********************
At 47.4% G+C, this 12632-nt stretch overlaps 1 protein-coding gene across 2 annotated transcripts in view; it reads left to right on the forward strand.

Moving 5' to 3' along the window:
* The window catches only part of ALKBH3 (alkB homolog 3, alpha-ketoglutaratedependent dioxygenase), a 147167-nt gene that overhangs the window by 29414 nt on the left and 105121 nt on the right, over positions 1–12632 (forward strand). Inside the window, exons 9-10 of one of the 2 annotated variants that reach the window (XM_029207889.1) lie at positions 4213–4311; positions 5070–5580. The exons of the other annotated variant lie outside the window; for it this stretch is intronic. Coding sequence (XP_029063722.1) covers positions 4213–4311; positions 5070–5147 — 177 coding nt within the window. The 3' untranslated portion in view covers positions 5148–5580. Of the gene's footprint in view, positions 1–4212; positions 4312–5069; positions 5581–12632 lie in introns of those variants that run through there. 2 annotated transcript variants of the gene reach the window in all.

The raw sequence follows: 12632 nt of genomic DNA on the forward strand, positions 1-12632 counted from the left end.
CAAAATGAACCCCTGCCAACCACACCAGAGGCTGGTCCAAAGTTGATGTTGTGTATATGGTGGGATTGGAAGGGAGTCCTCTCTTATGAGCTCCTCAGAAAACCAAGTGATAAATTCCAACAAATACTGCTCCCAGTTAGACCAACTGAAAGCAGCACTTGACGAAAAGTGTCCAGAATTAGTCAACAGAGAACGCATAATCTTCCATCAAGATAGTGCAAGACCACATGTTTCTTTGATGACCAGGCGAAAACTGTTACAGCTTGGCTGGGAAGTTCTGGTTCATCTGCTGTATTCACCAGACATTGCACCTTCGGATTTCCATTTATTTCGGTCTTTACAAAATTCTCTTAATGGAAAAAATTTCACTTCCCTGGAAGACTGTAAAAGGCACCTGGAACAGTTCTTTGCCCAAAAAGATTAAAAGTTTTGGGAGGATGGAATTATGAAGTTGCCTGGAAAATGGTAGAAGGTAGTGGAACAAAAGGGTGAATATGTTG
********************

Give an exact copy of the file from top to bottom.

At 47.4% G+C, this 12632-nt stretch overlaps 1 protein-coding gene across 2 annotated transcripts in view; it reads left to right on the forward strand.

Moving 5' to 3' along the window:
* The window catches only part of ALKBH3 (alkB homolog 3, alpha-ketoglutaratedependent dioxygenase), a 147167-nt gene that overhangs the window by 29414 nt on the left and 105121 nt on the right, over positions 1–12632 (forward strand). Inside the window, exons 9-10 of one of the 2 annotated variants that reach the window (XM_029207889.1) lie at positions 4213–4311; positions 5070–5580. The exons of the other annotated variant lie outside the window; for it this stretch is intronic. Coding sequence (XP_029063722.1) covers positions 4213–4311; positions 5070–5147 — 177 coding nt within the window. The 3' untranslated portion in view covers positions 5148–5580. Of the gene's footprint in view, positions 1–4212; positions 4312–5069; positions 5581–12632 lie in introns of those variants that run through there. 2 annotated transcript variants of the gene reach the window in all.

The raw sequence follows: 12632 nt of genomic DNA on the forward strand, positions 1-12632 counted from the left end.
CAAAATGAACCCCTGCCAACCACACCAGAGGCTGGTCCAAAGTTGATGTTGTGTATATGGTGGGATTGGAAGGGAGTCCTCTCTTATGAGCTCCTCAGAAAACCAAGTGATAAATTCCAACAAATACTGCTCCCAGTTAGACCAACTGAAAGCAGCACTTGACGAAAAGTGTCCAGAATTAGTCAACAGAGAACGCATAATCTTCCATCAAGATAGTGCAAGACCACATGTTTCTTTGATGACCAGGCGAAAACTGTTACAGCTTGGCTGGGAAGTTCTGGTTCATCTGCTGTATTCACCAGACATTGCACCTTCGGATTTCCATTTATTTCGGTCTTTACAAAATTCTCTTAATGGAAAAAATTTCACTTCCCTGGAAGACTGTAAAAGGCACCTGGAACAGTTCTTTGCCCAAAAAGATTAAAAGTTTTGGGAGGATGGAATTATGAAGTTGCCTGGAAAATGGTAGAAGGTAGTGGAACAAAAGGGTGAATATGTTG